Hull Museums Kingston-upon-Hull, England, United Kingdom
Wilberforce House Museum is a seventeenth-century historic building which was the birthplace of the anti-slavery abolitionist William Wilberforce (1759–1833). Built in the 1660s, the house has been a family home, merchant bank, and commercial offices before becoming a museum in 1906. The Museum can be considered one of the earliest recorded anti-slavery museums in the world. The slavery and abolition archive collection held at the William Wilberforce House Museum contains ephemera relating to William Wilberforce, the slave trade, slavery, and abolition which dates from the period 1760–1925.
The collection includes the personal correspondence of William Wilberforce. These letters deal with family affairs, Madame de Staël’s exile, Thomas Buxton, Wilberforce’s place in the anti-slavery movement, and slavery issues. Also included within the collection is William Wilberforce’s diary (1814–1824), in which Wilberforce records personal and political recollections.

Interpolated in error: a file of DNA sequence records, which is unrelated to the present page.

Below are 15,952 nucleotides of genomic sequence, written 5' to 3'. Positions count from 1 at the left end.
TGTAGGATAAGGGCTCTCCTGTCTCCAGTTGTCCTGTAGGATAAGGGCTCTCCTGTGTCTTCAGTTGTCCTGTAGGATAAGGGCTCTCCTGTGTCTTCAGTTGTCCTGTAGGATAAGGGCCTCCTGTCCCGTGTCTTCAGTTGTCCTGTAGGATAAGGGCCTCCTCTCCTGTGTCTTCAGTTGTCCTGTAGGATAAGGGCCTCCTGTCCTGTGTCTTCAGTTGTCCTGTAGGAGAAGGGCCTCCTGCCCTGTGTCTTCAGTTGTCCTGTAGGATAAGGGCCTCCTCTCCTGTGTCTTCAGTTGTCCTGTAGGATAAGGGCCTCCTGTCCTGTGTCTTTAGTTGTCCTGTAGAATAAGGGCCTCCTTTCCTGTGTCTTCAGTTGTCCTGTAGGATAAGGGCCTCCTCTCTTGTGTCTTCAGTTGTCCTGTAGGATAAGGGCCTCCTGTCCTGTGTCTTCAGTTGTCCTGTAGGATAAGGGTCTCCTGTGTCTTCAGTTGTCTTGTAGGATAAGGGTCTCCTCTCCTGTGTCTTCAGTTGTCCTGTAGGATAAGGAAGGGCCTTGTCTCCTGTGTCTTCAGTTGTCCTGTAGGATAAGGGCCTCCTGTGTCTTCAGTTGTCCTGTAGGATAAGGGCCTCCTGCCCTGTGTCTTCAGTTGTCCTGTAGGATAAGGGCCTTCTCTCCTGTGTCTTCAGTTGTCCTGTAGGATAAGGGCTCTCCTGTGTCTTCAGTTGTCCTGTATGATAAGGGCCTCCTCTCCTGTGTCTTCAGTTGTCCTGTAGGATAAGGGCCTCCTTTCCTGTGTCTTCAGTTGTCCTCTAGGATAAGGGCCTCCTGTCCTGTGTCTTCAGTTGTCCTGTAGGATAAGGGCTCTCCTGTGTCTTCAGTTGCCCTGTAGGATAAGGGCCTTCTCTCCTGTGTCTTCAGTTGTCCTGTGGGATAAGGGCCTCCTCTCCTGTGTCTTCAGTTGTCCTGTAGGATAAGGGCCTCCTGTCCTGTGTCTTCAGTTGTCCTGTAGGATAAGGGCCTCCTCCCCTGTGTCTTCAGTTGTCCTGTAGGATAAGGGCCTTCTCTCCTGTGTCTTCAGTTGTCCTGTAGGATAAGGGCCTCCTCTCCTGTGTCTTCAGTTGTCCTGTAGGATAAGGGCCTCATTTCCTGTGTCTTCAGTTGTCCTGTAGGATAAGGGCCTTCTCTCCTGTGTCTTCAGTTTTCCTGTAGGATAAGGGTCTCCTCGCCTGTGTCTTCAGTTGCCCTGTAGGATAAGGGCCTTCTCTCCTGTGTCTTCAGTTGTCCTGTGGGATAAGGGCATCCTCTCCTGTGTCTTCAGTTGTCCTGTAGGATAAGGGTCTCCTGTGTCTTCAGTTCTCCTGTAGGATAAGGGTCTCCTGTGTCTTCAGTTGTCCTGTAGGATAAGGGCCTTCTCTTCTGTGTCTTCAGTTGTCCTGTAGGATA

The considerable slavery and anti-slavery ephemera (circa 1760–1925) include plantation records for the estates of “Friendship,” “Good Intent,” “Schepmoed,” “Good Success,” and “Bacolet.” Other notable slavery archives include a slave trader’s log book, 1764; An Inventory of the Valley Plantation, St John’s, Jamaica, 1787; and a Royal African Company broadsheet, circa 1700. On permanent display is the Brookes or “Brooks” ship model used by William Wilberforce during the Parliamentary Enquiry into the Slave Trade. The Museum also contains material relating to the Abolition Campaign, including anti-slavery notices, songs, poems, speeches, and anti-slavery ceramics.